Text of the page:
The Japanese convenience store is the pinnacle of Japan’s approach to simplifying life through services and technology. They aspire to make things as ‘convenient’ and simple as possible through these outlets. Open 24/7, they are the backbone of Japanese infrastructure, always open for a quick snack, coffee, ATM visit and much more. In Japan, the word ‘コンビニ’ (Konbini) is a Japanese-English abbreviation from the Convenience. The full word ‘コンビニエンスストア’ (Konbiniensu Sutoa) is quite long, and so the abbreviation is a lot more practical and easier to say.
Typical features of a Convenience store include the following:
- Food – and this includes a range of おにぎり (Onigiri – rice balls), Sandwiches, お弁当 (Obento – small set meals), Salads, Sweets, grocery items and more.
- Drinks – including the usual range of bottled and canned beverages, including beer, wine, coffee, alcoholic beverages, etc.
- Stationary – everything from pens, pencils, rulers, notepads and a whole range of other items.
- Bathroom Essentials – like a mini chemist or drug store you should be able to find all your basic necessities here.
- Cleaning Products – again with a limited range. Handy items like washing detergent, fabric softener or other household items are also available.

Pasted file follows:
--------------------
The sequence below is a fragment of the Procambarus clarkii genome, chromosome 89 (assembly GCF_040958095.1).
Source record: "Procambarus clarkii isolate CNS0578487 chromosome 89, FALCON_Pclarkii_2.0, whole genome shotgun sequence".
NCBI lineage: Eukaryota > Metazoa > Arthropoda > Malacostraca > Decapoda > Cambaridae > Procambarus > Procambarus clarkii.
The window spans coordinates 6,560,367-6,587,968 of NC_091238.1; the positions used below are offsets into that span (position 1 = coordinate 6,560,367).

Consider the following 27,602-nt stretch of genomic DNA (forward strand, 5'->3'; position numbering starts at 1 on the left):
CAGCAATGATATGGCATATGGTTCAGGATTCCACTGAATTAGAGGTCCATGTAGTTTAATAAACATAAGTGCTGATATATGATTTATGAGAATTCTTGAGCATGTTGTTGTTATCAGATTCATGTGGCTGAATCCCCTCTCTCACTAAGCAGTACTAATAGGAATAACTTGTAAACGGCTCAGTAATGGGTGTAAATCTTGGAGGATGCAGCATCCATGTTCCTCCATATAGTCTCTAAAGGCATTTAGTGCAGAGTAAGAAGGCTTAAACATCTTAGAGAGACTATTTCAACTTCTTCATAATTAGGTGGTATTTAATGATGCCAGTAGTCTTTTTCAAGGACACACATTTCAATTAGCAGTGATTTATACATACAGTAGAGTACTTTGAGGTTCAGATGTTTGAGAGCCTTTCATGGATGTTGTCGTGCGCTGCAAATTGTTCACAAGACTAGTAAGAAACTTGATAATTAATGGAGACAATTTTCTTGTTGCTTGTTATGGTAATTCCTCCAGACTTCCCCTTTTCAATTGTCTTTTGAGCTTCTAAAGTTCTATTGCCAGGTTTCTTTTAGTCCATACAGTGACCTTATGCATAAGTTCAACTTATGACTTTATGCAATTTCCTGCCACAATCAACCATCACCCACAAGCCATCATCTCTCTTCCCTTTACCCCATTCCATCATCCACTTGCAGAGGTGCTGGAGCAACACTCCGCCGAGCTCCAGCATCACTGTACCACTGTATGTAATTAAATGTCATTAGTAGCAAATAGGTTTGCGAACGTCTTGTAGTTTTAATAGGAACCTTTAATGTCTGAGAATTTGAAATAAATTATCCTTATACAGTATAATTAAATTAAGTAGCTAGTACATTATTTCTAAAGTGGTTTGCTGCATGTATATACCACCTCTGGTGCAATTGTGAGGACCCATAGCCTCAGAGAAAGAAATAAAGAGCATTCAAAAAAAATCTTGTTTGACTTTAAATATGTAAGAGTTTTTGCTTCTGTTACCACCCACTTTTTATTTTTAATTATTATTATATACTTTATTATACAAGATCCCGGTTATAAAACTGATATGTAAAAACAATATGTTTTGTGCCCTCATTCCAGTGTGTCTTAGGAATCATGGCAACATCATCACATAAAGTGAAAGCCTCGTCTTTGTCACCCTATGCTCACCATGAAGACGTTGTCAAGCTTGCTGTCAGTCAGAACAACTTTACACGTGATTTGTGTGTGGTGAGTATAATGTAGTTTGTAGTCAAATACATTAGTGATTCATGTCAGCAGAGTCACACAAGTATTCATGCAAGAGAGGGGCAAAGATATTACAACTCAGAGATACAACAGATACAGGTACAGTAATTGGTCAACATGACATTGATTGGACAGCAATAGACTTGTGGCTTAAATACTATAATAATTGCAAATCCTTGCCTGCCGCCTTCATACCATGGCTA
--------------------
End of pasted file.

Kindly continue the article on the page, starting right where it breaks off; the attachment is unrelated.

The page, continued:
- Publications – including a range of newspapers (including the English friendly Japan Times), Magazines, books and comics among others.
- ATMs – ATMs these days are generally foreign card friendly. Some ATMs may charge additional fees, so we recommend you confirm this prior to using any of their machines.
- Free WiFi – most convenience stores also offer limited but free WiFi. Some even provide a seating area, so you can access data over a quick snack and drink.
- Multi-function Printers – usually available in English too, you can use these machines to print, copy, scan and more. Particularly handy is the feature to print from your smartphone.
- Loyalty Cards – usually each chain as their own specific loyalty point card system. Through this system, customers can accumulate points, receive discounts and use points for future purchases.
In most stores, you should also be able to find microwaves for pre-cooked meals. There should also be access to boiling water for instant/cup ramen or noodles. Some outlets also come with a dedicated seating area, smoking room, restroom, basic electronics section, several garbage bins and more.
Out of all the convenience stores you can find, the major 3 chains are Family Mart, Lawson and 7/11. Furthermore, there all offer very similar product offerings, services and layouts. Where they try to compete is on niche categories, seasonal specials and campaigns.
7/11 – Seven Eleven
Affectionately known by the locals as just セブン (Sebun – Seven), 7/11 is the most populous convenience store chain in Japan. It can sometimes seem like a shop located on every block across central Tokyo. They are particularly useful for their ATMs, which are foreign friendly to many country’s cash cards.
They Nanaco card is the key to the stores’ loyalty program. This system allows you to accumulate points and access various campaigns, specials and discounts. Other 7/11 retail outlets also accept this card, including Ito Yokado shopping mall’s, Denny’s family restaurants, etc.